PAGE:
Planting Roses

Someone once said, “The love of flowers is really the best teacher of how to grow and understand them.” It is easy to love the rose. The rich fragrance, the sumptuous clusters of silky petals, the extravagant color, the rewarding bouquet in the vase on the kitchen table…

It is also easy to be frustrated by the rose…the powdery mildew, the black spot, the aphids, the “little green worms”, the pale dull foliage, the sparse blooms…
In the maritime Northwest with our cool summers and our wet winters, the rose may feel like somewhat of an unwelcome guest, unless we consider its needs and comforts as good hosts always should. Our article will help you navigate the pitfalls of growing in our Maritime climate. Also, Genevieve Schmidt at North Coast Gardening has a great post on Disease-Resistant Roses for the Pacific Northwest.

Hybrid Rosa rugosas are sturdy and disease resistant. Look for those with a “neat” or “tidy” growth habit to limit suckers.

To begin with, choose your variety carefully. Our Northwest market is flooded with huge freight loads of roses from Texas and California for cheap prices that may or may not grow well here in our climate. You may end up being disappointed by a poorly performing, diseased rose bush. The folks at your friendly neighborhood garden center will have some good suggestions for you.

Consider carefully the purpose for your rosebush. Will it be a climber to be trained upon an arbor or trellis, a rambling shrub rose to swag over a fence, a low spreading ground cover type to fill the front of a mixed border along a walkway? There is so much versatility with roses that can be used to our advantage. In a group of plants which, at its smallest, will reach just twelve inches high, and at its grandest, takes the form of forty foot climbers, there is scope for a great deal of imagination.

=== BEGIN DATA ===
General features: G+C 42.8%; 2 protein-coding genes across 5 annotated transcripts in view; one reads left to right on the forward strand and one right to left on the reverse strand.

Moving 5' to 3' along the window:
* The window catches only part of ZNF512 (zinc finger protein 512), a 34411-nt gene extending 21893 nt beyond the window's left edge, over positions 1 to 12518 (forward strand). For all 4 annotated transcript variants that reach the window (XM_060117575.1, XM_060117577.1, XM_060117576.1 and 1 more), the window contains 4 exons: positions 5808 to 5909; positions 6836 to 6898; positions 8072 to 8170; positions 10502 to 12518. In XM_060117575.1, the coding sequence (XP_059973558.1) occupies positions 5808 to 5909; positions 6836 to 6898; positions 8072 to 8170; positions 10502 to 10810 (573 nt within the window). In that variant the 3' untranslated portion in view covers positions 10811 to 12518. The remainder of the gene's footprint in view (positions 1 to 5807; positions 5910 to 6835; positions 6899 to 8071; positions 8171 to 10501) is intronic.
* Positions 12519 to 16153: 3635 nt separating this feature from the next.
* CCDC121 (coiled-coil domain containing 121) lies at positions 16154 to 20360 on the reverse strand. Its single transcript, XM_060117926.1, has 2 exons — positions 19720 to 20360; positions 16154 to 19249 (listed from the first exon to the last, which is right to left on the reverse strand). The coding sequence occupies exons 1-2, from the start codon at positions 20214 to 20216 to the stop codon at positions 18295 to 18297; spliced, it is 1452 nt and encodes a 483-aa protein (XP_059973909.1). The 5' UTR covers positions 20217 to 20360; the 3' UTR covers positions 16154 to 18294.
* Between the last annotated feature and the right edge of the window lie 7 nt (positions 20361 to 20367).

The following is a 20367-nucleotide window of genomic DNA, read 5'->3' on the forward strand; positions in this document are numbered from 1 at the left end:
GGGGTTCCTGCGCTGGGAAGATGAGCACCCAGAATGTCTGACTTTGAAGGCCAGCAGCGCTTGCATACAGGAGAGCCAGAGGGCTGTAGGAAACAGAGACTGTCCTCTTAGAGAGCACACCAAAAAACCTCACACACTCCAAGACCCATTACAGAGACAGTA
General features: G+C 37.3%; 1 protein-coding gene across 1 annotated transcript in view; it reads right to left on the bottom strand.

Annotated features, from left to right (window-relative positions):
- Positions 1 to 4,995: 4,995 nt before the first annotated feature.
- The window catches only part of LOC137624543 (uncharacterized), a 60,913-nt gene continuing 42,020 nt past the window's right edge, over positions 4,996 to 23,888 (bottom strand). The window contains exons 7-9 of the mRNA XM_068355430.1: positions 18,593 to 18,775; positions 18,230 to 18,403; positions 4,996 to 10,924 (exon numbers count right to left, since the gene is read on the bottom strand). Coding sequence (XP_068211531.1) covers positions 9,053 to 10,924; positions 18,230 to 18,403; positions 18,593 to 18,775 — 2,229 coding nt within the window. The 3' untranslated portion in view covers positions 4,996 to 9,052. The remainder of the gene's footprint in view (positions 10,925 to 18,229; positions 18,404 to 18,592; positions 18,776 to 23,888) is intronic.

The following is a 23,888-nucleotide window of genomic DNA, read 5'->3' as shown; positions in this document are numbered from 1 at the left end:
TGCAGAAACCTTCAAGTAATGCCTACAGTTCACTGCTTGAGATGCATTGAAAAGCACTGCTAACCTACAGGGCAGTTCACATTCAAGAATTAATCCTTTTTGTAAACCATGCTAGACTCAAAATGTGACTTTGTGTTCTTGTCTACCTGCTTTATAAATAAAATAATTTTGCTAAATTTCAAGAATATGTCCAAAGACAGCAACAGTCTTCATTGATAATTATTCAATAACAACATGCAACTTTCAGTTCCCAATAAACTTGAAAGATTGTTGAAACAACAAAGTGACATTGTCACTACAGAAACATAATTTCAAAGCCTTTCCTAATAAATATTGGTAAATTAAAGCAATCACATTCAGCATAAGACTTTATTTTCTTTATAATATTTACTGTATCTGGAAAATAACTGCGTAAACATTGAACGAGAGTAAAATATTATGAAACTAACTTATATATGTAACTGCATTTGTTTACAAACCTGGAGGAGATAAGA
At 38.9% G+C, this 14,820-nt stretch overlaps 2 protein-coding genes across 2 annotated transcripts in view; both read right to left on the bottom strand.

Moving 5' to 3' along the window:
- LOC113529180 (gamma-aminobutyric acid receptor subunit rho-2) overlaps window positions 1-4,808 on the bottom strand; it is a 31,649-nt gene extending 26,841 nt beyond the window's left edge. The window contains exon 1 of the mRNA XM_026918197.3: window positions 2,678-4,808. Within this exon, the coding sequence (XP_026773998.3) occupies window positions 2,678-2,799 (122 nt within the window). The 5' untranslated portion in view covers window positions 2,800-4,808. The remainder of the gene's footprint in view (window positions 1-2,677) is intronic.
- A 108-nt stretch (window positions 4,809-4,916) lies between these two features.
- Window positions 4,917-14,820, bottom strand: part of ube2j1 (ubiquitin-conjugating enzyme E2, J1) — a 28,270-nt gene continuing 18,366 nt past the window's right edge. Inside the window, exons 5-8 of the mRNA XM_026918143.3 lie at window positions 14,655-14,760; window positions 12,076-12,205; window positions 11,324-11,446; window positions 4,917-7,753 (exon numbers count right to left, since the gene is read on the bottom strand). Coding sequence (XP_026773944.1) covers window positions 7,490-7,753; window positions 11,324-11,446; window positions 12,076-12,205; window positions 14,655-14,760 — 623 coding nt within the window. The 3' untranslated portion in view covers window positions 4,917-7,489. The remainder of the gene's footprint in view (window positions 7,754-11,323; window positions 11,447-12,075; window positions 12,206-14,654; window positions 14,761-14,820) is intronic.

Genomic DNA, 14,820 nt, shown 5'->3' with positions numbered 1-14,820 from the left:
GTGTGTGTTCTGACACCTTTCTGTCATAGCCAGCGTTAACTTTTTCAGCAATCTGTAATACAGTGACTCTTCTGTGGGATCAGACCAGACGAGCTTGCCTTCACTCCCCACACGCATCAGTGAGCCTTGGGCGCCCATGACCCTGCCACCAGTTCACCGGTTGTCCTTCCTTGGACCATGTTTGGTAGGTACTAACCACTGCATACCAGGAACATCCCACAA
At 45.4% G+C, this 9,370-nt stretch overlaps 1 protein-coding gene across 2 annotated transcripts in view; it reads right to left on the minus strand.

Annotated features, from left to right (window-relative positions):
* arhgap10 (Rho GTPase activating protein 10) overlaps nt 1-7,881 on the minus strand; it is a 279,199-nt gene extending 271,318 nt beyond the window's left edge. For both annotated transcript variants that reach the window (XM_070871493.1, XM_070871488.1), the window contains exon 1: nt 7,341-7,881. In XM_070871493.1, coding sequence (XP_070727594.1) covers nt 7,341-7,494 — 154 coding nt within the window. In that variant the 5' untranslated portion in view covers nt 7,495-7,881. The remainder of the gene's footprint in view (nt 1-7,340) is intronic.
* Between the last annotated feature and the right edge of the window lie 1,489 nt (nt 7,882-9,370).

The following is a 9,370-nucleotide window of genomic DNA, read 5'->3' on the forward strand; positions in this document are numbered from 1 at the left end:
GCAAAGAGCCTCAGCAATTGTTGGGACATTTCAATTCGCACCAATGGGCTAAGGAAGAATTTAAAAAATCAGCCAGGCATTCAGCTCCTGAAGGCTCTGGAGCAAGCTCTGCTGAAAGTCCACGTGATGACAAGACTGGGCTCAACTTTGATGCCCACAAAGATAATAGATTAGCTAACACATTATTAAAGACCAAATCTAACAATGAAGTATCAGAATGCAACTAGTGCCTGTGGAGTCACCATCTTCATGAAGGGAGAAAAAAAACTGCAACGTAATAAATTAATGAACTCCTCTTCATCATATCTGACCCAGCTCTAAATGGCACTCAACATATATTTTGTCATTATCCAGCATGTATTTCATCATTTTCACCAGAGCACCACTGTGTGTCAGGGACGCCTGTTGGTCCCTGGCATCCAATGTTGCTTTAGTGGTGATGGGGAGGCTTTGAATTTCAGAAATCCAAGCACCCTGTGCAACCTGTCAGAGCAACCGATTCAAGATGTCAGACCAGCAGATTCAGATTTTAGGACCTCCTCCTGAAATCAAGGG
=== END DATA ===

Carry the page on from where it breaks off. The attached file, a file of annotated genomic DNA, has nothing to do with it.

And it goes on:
There are three choices in sun exposure when choosing a site for a rose…sunny, sunnier, or sunniest. In other words, roses need sun to bloom and to be healthy. Make sure you have at least six solid hours of sun a day. The other requirement is well-drained soil. A rose will not do well in heavy, dense clay soil that holds the water all winter long.

Dig a planting hole about 18″ deep and a couple feet wide. Start dumping in some composted organic matter such as mushroom compost, well-rotted steer manure, or garden compost. Make about a 50/50 ratio of the soil amendment & native soil. Mix it well. Dig out the hole again and add a good quality, balanced, organic fertilizer. This encourages strong root development and good flower production. Place the root ball into the hole, making sure to keep the graft (if there is one) well above the soil line. Back fill the loose soil into the hole and water in well.

It’s a good idea to top-dress the soil around the rose with alfalfa meal. Roses love alfalfa meal. It’s a good source of inexpensive nitrogen and it seems to help the roses resist disease.

Deep water your roses once a week during the growing season. Fertilize in April, June & August with your good organic rose food.

Any insect pests that appear, usually aphids, can be controlled by a strong spray from your garden hose, a mild insecticidal soap, or with predatory insects like Ladybugs or Silver Lacewings. Please avoid the systemic insecticides. They do kill the aphids but they also kill the beneficial insects that keep the insect community in balance in our gardens. They also kill any honey bees that may come to visit your rose. Birds have been known to die after drinking water from a puddle that developed near a bush that is full of systemic insecticide. Bear in mind that rose diseases can be controlled by close monitoring and good sanitation.

Lightly prune the tall roses in late Fall just to keep the canes from whipping around in the wind. Then wait till March 1st to do the hard pruning. Be careful when pruning the climbers, the antique roses and the English roses, removing only the least productive old wood, and any damaged or diseased wood.

Tuck your roses in for winter by applying bark mulch about a foot up the canes to protect against winter injury. Remove the mulch from the canes and spread it out in the spring when you prune again.

With a little love, care and understanding, our thumbs grow greener and our roses grow stronger and more beautiful!

Maureen Murphy Bayview Farm & Garden

Photo Credit: Rosa rugosa:  Midori (Own work), CC-BY-SA-2.1-jp, via Wikimedia Commons


2 responses to “Planting Roses

  1. Pingback: Bayview Farm and Garden

  2. Pingback: Growing Roses in the Pacific Northwest | Bayview Farm and Garden

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